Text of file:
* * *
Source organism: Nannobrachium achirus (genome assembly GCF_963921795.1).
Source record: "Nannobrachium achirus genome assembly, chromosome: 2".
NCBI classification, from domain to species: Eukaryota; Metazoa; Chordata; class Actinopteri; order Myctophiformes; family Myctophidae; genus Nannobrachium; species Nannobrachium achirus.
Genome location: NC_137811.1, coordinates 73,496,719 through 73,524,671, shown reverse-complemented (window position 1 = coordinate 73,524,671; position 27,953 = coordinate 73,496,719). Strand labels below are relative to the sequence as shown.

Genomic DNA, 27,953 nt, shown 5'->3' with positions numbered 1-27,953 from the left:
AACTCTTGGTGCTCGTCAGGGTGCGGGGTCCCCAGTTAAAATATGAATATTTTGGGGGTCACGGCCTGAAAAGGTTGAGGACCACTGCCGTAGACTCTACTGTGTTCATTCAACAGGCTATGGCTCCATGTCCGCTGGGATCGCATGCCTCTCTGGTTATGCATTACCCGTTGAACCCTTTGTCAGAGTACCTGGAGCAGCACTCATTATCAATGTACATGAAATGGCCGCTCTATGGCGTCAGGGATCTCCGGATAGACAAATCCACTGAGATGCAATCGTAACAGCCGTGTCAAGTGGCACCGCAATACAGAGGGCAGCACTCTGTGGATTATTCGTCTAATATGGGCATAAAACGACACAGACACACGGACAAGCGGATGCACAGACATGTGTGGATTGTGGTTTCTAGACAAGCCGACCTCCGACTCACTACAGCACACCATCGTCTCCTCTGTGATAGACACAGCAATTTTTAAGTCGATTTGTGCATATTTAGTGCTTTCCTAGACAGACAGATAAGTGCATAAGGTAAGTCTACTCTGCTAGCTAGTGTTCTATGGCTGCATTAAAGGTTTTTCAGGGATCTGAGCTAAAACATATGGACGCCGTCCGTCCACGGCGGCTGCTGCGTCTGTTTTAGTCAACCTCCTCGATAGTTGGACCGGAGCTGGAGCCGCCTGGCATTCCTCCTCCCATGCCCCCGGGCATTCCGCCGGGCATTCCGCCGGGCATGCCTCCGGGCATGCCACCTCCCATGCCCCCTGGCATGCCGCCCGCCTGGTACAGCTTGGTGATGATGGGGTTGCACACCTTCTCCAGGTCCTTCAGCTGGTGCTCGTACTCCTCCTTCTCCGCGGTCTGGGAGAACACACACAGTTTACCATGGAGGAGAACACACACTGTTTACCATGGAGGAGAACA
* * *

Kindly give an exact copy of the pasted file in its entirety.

Source organism: Nannobrachium achirus (genome assembly GCF_963921795.1).
Source record: "Nannobrachium achirus genome assembly, chromosome: 2".
NCBI classification, from domain to species: Eukaryota; Metazoa; Chordata; class Actinopteri; order Myctophiformes; family Myctophidae; genus Nannobrachium; species Nannobrachium achirus.
Genome location: NC_137811.1, coordinates 73,496,719 through 73,524,671, shown reverse-complemented (window position 1 = coordinate 73,524,671; position 27,953 = coordinate 73,496,719). Strand labels below are relative to the sequence as shown.

Genomic DNA, 27,953 nt, shown 5'->3' with positions numbered 1-27,953 from the left:
AACTCTTGGTGCTCGTCAGGGTGCGGGGTCCCCAGTTAAAATATGAATATTTTGGGGGTCACGGCCTGAAAAGGTTGAGGACCACTGCCGTAGACTCTACTGTGTTCATTCAACAGGCTATGGCTCCATGTCCGCTGGGATCGCATGCCTCTCTGGTTATGCATTACCCGTTGAACCCTTTGTCAGAGTACCTGGAGCAGCACTCATTATCAATGTACATGAAATGGCCGCTCTATGGCGTCAGGGATCTCCGGATAGACAAATCCACTGAGATGCAATCGTAACAGCCGTGTCAAGTGGCACCGCAATACAGAGGGCAGCACTCTGTGGATTATTCGTCTAATATGGGCATAAAACGACACAGACACACGGACAAGCGGATGCACAGACATGTGTGGATTGTGGTTTCTAGACAAGCCGACCTCCGACTCACTACAGCACACCATCGTCTCCTCTGTGATAGACACAGCAATTTTTAAGTCGATTTGTGCATATTTAGTGCTTTCCTAGACAGACAGATAAGTGCATAAGGTAAGTCTACTCTGCTAGCTAGTGTTCTATGGCTGCATTAAAGGTTTTTCAGGGATCTGAGCTAAAACATATGGACGCCGTCCGTCCACGGCGGCTGCTGCGTCTGTTTTAGTCAACCTCCTCGATAGTTGGACCGGAGCTGGAGCCGCCTGGCATTCCTCCTCCCATGCCCCCGGGCATTCCGCCGGGCATTCCGCCGGGCATGCCTCCGGGCATGCCACCTCCCATGCCCCCTGGCATGCCGCCCGCCTGGTACAGCTTGGTGATGATGGGGTTGCACACCTTCTCCAGGTCCTTCAGCTGGTGCTCGTACTCCTCCTTCTCCGCGGTCTGGGAGAACACACACAGTTTACCATGGAGGAGAACACACACTGTTTACCATGGAGGAGAACA